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In addition to reviving and expanding the Android One program, both to new regions and higher price tiers, Google unveiled plans not that long ago to also inaugurate another platform primarily aimed at cash-strapped users in emerging markets.

The Android Go initiative missed the original launch window of the operating system’s Oreo flavor, finally seeing daylight tomorrow alongside Android 8.1. You won’t be able to actually install this on a Pixel or other phones just yet, though Google is vowing “entry-level devices around the world” will get the “new release” in the “coming months.”

Unlike Android One products however, Go phones won’t need to be individually vetted by the search giant, which means the storage and data-optimized platform should grow a lot faster, at least in theory.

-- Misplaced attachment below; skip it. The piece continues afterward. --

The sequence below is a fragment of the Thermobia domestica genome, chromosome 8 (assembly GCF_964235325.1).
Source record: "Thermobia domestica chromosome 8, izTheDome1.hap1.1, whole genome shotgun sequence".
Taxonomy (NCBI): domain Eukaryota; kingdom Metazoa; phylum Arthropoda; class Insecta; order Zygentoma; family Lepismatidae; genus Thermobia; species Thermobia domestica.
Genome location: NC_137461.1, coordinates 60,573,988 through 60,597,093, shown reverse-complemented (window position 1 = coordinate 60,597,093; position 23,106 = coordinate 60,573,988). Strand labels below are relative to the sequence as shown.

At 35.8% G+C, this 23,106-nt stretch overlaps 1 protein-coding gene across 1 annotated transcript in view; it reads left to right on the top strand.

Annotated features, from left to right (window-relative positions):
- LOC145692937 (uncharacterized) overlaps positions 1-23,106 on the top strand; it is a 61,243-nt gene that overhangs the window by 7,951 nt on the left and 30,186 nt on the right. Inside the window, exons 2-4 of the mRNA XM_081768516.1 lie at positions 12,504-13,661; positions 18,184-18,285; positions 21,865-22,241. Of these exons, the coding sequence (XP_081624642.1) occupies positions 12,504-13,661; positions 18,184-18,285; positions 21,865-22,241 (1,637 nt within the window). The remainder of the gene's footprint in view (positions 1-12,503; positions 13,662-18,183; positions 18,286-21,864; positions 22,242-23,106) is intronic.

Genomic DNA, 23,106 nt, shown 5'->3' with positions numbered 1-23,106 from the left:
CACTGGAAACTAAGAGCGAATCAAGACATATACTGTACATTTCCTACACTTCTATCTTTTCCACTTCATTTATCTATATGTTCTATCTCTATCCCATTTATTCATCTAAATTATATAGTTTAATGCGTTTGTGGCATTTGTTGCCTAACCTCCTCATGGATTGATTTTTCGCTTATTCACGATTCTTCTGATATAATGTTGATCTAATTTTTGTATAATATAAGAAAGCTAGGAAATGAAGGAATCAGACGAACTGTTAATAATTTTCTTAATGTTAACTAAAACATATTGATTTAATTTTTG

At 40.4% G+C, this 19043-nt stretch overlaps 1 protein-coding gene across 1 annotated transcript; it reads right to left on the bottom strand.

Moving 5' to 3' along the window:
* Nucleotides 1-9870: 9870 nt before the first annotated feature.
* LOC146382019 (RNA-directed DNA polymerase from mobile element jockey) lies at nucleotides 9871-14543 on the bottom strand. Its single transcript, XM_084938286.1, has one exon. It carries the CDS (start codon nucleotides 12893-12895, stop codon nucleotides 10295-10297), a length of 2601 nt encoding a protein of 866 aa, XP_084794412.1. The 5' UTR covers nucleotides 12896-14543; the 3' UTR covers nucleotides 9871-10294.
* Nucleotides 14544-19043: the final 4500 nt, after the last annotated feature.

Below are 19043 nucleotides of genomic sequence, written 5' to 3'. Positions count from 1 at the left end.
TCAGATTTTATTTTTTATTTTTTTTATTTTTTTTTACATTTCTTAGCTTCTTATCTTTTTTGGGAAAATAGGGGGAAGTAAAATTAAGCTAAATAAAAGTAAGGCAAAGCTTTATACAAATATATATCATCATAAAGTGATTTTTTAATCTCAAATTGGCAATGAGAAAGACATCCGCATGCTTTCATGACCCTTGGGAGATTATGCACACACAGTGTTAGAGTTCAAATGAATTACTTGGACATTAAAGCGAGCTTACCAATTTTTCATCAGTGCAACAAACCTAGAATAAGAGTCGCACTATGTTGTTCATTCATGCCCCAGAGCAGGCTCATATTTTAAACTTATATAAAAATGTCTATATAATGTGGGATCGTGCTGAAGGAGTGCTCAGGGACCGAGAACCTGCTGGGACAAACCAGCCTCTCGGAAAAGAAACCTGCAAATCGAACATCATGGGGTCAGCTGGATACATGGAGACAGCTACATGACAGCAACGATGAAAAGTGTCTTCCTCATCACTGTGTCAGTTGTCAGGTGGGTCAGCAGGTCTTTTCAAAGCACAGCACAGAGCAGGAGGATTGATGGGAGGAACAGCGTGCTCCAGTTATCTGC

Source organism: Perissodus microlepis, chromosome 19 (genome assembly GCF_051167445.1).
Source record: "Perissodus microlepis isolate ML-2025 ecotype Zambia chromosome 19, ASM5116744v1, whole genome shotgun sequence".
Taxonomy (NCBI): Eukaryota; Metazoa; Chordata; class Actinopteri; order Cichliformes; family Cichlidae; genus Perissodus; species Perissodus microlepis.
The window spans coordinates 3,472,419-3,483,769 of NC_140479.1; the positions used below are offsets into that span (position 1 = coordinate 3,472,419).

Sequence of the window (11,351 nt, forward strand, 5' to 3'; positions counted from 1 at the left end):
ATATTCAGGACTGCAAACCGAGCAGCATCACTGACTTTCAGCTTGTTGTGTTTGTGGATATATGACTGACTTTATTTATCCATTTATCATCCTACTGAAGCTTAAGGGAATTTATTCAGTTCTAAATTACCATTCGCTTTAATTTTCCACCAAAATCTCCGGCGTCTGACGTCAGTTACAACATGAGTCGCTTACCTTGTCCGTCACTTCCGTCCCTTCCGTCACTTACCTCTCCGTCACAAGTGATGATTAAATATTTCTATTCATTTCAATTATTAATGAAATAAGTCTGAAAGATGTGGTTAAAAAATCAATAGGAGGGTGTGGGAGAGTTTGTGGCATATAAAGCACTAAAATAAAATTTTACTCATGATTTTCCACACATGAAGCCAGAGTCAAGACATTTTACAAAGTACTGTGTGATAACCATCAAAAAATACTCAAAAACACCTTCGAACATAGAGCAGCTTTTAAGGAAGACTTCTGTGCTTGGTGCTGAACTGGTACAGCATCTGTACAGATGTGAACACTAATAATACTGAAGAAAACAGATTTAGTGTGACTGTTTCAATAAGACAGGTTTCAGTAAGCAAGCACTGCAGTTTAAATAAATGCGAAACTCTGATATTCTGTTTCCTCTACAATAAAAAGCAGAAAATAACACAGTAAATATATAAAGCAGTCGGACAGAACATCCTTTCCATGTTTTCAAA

The main idea behind Android Oreo (Go edition) is as simple as it is brilliant, with three key components focused on making ultra-low-end devices “fully functioning smartphones that can browse the web and use apps” as effortlessly as possible.

The actual OS includes a number of built-in performance improvements, data management features and security benefits, while all those pre-installed Google apps are “designed to be lighter and relevant to the unique needs of people who are coming online for the first time.” Last but not least, future Android Go users will get access to a “tuned” version of the Play Store allowing them to download any standard app while highlighting titles especially optimized to save storage and data.

Obviously, third-party developers will be essential to the project’s long-term progress, although “Lite” versions of Facebook, Messenger, Twitter or Skype are already making life easier for owners of 512MB RAM/8GB ROM-packing devices.

They are clearly the target audience of Google’s latest mobile software initiative, particularly in countries like India, where Android usage has surged recently to exceed US smartphone ownership.

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